Quantum Radio sounded exciting, so I requested an ARC from Netgalley and the publishers, Head of Zeus. I’d like to thank them for the opportunity. It also met enough criteria on time travel to fit into my SpaceTime Reading Challenge as my first of the year. The characters do travel in time and space, although not on a spaceship. They do finish up on a space station, though, so it counts.
by A G Riddle
One groundbreaking discovery…will change everything.
Welcome to ‘QUANTUM RADIO’, A.G. Riddle’s first new novel in almost two years – a spell-binding epic filled with science, history, and enough plot twists to keep you up late into the night.
On September 10th, 2008, the Large Hadron Collider began operating at CERN in Geneva, Switzerland. It was – and still is – the largest machine ever built. It has a simple purpose: to examine the smallest building blocks of the universe. That work could solve the greatest scientific mysteries of all time: the nature of space and time itself and the origins of our universe.
Recently, the Large Hadron Collider was upgraded. Today, it has the ability to detect sub-atomic particles researchers have never seen before. Some of those particles hid a secret, a revelation that will rewrite our very understanding of the universe.
A few days ago, a quantum physicist working at CERN made an incredible discovery. Using a computer algorithm, Doctor Ty Vogel identified a pattern in the sub-atomic particles being generated by the LHC. This pattern is a data transmission across space and time – a signal being broadcast by a sort of…quantum radio. That signal – and the message it carries – will change the world forever. [goodreads]
I’m still not sure where the blurb shifts from fact to fiction. The last paragraph is definitely fiction, and is what grabbed my interest.
This is a fine story. It has interesting characters, puzzling situations, character development, twists, and mysterious things going on alongside the thriller elements. It’s pretty much a rollercoaster. That’s odd, as the author has the characters liken their trip to a rollercoaster later on. I’d been thinking it for some time.
It took me a while to get into it. 30%, to be exact, as I noticed. Me noticing is not a good sign. What preceded it was a small amount of story development interspersed with the biggest load of author research dump in the history of author mistakes. Yes, he is very clever to have got such a good understanding of several different sciences, and to explain them without (I hope) using someone else’s description. But honestly, I’m not sure anyone who hasn’t got an inkling of what “quantum radio” might mean would pick up this book. Author error: telling your readers what they probably know enough about to get it from your excellent writing of the plot and character interaction. Then there was some really good and exciting plot. End of ‘Act 1’.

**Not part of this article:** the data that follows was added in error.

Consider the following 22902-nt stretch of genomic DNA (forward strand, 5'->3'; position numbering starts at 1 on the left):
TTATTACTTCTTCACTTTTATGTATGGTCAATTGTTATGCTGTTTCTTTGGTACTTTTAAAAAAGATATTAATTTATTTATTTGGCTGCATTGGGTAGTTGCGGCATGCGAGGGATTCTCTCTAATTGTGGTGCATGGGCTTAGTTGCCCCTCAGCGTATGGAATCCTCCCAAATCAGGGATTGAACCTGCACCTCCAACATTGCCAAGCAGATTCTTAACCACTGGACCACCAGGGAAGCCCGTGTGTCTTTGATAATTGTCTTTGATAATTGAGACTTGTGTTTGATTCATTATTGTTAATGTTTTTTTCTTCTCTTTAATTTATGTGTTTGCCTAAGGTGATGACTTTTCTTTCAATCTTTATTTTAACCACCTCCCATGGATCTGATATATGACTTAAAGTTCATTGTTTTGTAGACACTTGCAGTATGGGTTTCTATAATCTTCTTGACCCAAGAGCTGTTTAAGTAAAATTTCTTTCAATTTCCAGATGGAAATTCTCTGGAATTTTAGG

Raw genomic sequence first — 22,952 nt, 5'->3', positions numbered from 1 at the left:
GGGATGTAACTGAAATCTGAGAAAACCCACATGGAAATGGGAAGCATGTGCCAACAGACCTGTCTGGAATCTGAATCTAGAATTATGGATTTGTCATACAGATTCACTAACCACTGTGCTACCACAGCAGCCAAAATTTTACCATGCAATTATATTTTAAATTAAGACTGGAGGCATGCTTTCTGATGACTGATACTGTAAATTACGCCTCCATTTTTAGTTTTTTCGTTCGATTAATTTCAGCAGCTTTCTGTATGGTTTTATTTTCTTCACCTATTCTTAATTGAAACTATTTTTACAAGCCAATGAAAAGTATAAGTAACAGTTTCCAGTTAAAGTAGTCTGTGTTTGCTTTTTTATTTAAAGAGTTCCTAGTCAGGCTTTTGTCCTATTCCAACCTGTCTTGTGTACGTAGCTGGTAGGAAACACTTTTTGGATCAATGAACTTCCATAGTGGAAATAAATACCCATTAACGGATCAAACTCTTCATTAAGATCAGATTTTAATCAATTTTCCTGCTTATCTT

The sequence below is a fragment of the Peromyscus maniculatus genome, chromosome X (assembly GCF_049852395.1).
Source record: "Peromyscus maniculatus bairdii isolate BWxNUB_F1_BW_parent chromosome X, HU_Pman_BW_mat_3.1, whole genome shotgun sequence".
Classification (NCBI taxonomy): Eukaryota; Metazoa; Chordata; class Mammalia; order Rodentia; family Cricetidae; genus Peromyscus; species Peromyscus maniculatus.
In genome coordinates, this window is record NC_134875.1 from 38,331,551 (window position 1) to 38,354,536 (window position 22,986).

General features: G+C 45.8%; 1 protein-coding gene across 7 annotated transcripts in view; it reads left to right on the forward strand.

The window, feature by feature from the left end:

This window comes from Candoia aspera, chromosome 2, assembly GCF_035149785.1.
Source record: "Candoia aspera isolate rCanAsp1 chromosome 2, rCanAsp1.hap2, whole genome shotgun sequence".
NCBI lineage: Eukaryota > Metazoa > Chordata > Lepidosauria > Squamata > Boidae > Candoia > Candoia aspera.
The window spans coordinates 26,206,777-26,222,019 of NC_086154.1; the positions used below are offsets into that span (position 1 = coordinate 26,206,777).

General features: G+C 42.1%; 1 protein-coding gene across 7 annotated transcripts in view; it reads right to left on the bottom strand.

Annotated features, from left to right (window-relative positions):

Act 2 takes us into a Washington DC that is not our Washington DC. This came as no surprise. What came as a surprise was the way the protagonists found out what was going on, from an exhibit in the nearby ruined museum. I suspect telling us key points might have worked. But to spend pages ‘copying out’ the explanations of the exhibits… and then later one of the others finds a history book, and we are treated to reading that along with her. By this time, I proved my theory, by skipping this information dump completely, and understanding completely the politics and who was who and why in this world. Look, I’m not that clever, especially on history.
And finally we read the climax, which is great. It’s a really great thriller if you skip all the padding. The author does a good job with all of his descriptions and characterisations and does not need to tell us all his research and how cleverly he built his alternative world scenario.
And after the climax, we get the start of the next book. That’s how it seems, since they finally reach the cadet stage of their new lives. Yes, it really does have times when it reads like a coming-of-age adventure like Percy Jackson or Harry Potter–or the Saxon King, which I’ll be reviewing in a few weeks when I’ve struggled past the ‘discovering your destiny’ part of it. When I started Quantum Radio, the style made me wonder whether I was reading a middle grade, and then a YA book. But surprisingly, the protag is about thirty. He certainly doesn’t seem it.
What a mess. It needs a good developmental edit, although the type editing is great.
If he writes a sequel will I read it? As he won’t need to do all his infodumps again, maybe.